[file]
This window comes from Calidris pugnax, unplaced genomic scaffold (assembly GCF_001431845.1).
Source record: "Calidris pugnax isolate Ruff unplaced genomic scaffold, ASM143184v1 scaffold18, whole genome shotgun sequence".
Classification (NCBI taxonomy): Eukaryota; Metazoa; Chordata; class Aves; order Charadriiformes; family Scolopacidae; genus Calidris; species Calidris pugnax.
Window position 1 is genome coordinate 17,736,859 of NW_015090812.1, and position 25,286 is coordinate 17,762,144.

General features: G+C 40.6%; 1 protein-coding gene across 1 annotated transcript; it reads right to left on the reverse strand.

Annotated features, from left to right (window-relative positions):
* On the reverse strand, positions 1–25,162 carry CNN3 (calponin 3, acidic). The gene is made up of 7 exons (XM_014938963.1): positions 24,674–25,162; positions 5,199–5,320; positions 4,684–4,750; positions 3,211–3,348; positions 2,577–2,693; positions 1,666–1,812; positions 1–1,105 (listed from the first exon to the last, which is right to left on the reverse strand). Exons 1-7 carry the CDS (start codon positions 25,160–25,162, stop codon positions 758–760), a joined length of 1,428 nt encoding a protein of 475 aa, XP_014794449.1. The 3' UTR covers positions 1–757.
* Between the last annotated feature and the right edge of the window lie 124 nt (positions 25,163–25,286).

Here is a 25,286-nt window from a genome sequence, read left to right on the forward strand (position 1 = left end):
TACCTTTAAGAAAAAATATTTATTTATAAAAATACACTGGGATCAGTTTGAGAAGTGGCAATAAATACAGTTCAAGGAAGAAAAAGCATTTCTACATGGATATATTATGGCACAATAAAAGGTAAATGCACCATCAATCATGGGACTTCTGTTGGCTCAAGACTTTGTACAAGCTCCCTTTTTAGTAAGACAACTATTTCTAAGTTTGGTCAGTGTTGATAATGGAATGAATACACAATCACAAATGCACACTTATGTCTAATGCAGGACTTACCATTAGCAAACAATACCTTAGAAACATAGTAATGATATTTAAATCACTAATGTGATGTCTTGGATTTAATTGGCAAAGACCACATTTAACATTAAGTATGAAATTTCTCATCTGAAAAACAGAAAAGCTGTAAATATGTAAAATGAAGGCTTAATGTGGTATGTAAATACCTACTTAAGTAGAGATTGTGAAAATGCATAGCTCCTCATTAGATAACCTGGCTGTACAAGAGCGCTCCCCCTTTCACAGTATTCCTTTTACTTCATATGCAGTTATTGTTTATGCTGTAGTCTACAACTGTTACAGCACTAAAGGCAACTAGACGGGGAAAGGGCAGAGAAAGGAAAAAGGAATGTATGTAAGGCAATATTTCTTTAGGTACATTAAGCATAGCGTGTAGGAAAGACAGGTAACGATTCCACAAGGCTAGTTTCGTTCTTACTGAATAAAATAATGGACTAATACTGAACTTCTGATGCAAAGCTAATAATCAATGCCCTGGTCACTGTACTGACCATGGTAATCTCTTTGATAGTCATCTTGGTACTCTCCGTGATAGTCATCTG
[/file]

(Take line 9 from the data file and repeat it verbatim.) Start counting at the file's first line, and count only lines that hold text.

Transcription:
Here is a 25,286-nt window from a genome sequence, read left to right on the forward strand (position 1 = left end):